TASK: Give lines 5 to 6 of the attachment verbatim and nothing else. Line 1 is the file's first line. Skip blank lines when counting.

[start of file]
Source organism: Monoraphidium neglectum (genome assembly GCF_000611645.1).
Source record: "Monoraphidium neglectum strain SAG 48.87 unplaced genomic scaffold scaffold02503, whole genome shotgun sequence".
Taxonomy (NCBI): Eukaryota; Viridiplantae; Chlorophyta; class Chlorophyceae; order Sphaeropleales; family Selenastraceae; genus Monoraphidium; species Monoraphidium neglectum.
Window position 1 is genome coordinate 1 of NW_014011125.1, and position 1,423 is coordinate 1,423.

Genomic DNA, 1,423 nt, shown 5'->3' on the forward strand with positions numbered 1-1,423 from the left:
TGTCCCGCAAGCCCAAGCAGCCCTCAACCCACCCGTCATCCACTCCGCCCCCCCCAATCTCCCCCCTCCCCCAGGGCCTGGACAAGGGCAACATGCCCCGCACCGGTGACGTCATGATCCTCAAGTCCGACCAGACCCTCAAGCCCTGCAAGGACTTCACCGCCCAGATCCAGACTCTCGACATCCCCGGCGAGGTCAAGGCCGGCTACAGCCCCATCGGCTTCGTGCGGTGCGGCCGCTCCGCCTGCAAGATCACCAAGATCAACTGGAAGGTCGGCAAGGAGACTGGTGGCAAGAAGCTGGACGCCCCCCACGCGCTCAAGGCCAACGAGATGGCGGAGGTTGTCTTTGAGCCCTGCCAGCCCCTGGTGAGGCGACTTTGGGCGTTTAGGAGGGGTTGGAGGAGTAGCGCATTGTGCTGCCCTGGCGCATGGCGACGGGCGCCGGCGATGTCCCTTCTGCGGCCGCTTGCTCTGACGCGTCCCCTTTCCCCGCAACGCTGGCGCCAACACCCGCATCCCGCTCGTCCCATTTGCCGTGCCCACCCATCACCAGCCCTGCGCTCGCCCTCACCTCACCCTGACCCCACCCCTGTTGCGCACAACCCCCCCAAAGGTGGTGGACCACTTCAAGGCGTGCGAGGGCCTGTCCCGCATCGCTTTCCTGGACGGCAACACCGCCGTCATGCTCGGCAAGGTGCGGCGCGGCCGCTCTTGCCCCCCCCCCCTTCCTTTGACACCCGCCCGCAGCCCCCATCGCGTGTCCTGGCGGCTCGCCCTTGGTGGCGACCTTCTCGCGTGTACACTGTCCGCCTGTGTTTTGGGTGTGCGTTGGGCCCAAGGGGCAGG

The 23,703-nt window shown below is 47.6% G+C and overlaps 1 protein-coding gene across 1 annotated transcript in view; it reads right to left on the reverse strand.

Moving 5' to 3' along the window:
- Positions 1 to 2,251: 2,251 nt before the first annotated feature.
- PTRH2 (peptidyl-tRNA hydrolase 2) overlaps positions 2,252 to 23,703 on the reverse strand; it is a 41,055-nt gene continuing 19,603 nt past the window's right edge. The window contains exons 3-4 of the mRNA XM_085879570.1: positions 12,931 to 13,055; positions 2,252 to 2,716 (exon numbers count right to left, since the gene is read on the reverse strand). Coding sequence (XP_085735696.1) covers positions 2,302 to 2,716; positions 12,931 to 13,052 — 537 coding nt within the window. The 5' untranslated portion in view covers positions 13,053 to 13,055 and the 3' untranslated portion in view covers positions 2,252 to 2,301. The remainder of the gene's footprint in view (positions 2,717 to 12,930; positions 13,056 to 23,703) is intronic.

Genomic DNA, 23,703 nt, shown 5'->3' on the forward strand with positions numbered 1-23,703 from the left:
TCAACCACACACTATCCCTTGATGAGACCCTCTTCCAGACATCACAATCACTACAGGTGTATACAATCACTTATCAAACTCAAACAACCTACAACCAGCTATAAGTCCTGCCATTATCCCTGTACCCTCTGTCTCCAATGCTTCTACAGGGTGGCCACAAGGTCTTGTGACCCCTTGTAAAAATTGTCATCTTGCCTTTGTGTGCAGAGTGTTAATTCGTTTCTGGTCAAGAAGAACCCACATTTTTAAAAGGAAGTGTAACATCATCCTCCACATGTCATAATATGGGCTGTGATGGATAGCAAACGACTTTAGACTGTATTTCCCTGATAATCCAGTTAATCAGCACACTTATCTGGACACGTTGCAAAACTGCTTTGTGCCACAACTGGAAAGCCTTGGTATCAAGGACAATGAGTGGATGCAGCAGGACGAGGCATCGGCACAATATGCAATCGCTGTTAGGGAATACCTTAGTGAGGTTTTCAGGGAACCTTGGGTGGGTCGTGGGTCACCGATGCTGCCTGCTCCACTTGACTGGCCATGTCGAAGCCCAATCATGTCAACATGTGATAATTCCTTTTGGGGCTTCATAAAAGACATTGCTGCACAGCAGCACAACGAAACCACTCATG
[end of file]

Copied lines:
Genomic DNA, 1,423 nt, shown 5'->3' on the forward strand with positions numbered 1-1,423 from the left:
TGTCCCGCAAGCCCAAGCAGCCCTCAACCCACCCGTCATCCACTCCGCCCCCCCCAATCTCCCCCCTCCCCCAGGGCCTGGACAAGGGCAACATGCCCCGCACCGGTGACGTCATGATCCTCAAGTCCGACCAGACCCTCAAGCCCTGCAAGGACTTCACCGCCCAGATCCAGACTCTCGACATCCCCGGCGAGGTCAAGGCCGGCTACAGCCCCATCGGCTTCGTGCGGTGCGGCCGCTCCGCCTGCAAGATCACCAAGATCAACTGGAAGGTCGGCAAGGAGACTGGTGGCAAGAAGCTGGACGCCCCCCACGCGCTCAAGGCCAACGAGATGGCGGAGGTTGTCTTTGAGCCCTGCCAGCCCCTGGTGAGGCGACTTTGGGCGTTTAGGAGGGGTTGGAGGAGTAGCGCATTGTGCTGCCCTGGCGCATGGCGACGGGCGCCGGCGATGTCCCTTCTGCGGCCGCTTGCTCTGACGCGTCCCCTTTCCCCGCAACGCTGGCGCCAACACCCGCATCCCGCTCGTCCCATTTGCCGTGCCCACCCATCACCAGCCCTGCGCTCGCCCTCACCTCACCCTGACCCCACCCCTGTTGCGCACAACCCCCCCAAAGGTGGTGGACCACTTCAAGGCGTGCGAGGGCCTGTCCCGCATCGCTTTCCTGGACGGCAACACCGCCGTCATGCTCGGCAAGGTGCGGCGCGGCCGCTCTTGCCCCCCCCCCCTTCCTTTGACACCCGCCCGCAGCCCCCATCGCGTGTCCTGGCGGCTCGCCCTTGGTGGCGACCTTCTCGCGTGTACACTGTCCGCCTGTGTTTTGGGTGTGCGTTGGGCCCAAGGGGCAGG